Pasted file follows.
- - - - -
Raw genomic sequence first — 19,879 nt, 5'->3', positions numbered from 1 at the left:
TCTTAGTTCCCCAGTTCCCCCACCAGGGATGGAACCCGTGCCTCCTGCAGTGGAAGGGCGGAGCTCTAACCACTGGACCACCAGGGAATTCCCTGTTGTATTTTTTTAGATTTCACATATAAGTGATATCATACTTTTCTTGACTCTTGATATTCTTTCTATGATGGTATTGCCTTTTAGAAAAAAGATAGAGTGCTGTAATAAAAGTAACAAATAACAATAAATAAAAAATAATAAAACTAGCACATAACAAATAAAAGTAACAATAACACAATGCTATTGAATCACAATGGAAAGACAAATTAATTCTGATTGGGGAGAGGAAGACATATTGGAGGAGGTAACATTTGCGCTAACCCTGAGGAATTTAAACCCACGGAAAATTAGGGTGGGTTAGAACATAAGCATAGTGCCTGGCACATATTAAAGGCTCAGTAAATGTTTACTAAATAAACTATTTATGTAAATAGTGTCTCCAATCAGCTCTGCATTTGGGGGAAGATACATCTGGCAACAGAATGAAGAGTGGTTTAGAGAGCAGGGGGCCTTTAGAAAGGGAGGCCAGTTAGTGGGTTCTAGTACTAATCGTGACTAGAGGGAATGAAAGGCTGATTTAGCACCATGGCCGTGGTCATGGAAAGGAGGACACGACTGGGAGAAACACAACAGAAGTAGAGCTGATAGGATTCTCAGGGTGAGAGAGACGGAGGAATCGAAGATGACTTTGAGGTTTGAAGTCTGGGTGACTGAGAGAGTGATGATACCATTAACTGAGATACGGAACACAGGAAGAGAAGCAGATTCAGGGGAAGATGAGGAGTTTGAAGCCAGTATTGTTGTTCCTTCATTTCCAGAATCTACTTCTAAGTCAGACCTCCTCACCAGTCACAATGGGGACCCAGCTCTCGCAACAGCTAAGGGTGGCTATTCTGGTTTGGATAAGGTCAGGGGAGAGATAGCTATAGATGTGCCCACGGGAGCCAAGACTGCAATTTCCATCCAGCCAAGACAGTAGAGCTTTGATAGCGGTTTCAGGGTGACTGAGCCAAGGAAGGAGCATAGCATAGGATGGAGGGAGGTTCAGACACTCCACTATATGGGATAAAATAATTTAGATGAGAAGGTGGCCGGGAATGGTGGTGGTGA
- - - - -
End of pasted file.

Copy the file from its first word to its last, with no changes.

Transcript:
Raw genomic sequence first — 19,879 nt, 5'->3', positions numbered from 1 at the left:
TCTTAGTTCCCCAGTTCCCCCACCAGGGATGGAACCCGTGCCTCCTGCAGTGGAAGGGCGGAGCTCTAACCACTGGACCACCAGGGAATTCCCTGTTGTATTTTTTTAGATTTCACATATAAGTGATATCATACTTTTCTTGACTCTTGATATTCTTTCTATGATGGTATTGCCTTTTAGAAAAAAGATAGAGTGCTGTAATAAAAGTAACAAATAACAATAAATAAAAAATAATAAAACTAGCACATAACAAATAAAAGTAACAATAACACAATGCTATTGAATCACAATGGAAAGACAAATTAATTCTGATTGGGGAGAGGAAGACATATTGGAGGAGGTAACATTTGCGCTAACCCTGAGGAATTTAAACCCACGGAAAATTAGGGTGGGTTAGAACATAAGCATAGTGCCTGGCACATATTAAAGGCTCAGTAAATGTTTACTAAATAAACTATTTATGTAAATAGTGTCTCCAATCAGCTCTGCATTTGGGGGAAGATACATCTGGCAACAGAATGAAGAGTGGTTTAGAGAGCAGGGGGCCTTTAGAAAGGGAGGCCAGTTAGTGGGTTCTAGTACTAATCGTGACTAGAGGGAATGAAAGGCTGATTTAGCACCATGGCCGTGGTCATGGAAAGGAGGACACGACTGGGAGAAACACAACAGAAGTAGAGCTGATAGGATTCTCAGGGTGAGAGAGACGGAGGAATCGAAGATGACTTTGAGGTTTGAAGTCTGGGTGACTGAGAGAGTGATGATACCATTAACTGAGATACGGAACACAGGAAGAGAAGCAGATTCAGGGGAAGATGAGGAGTTTGAAGCCAGTATTGTTGTTCCTTCATTTCCAGAATCTACTTCTAAGTCAGACCTCCTCACCAGTCACAATGGGGACCCAGCTCTCGCAACAGCTAAGGGTGGCTATTCTGGTTTGGATAAGGTCAGGGGAGAGATAGCTATAGATGTGCCCACGGGAGCCAAGACTGCAATTTCCATCCAGCCAAGACAGTAGAGCTTTGATAGCGGTTTCAGGGTGACTGAGCCAAGGAAGGAGCATAGCATAGGATGGAGGGAGGTTCAGACACTCCACTATATGGGATAAAATAATTTAGATGAGAAGGTGGCCGGGAATGGTGGTGGTGA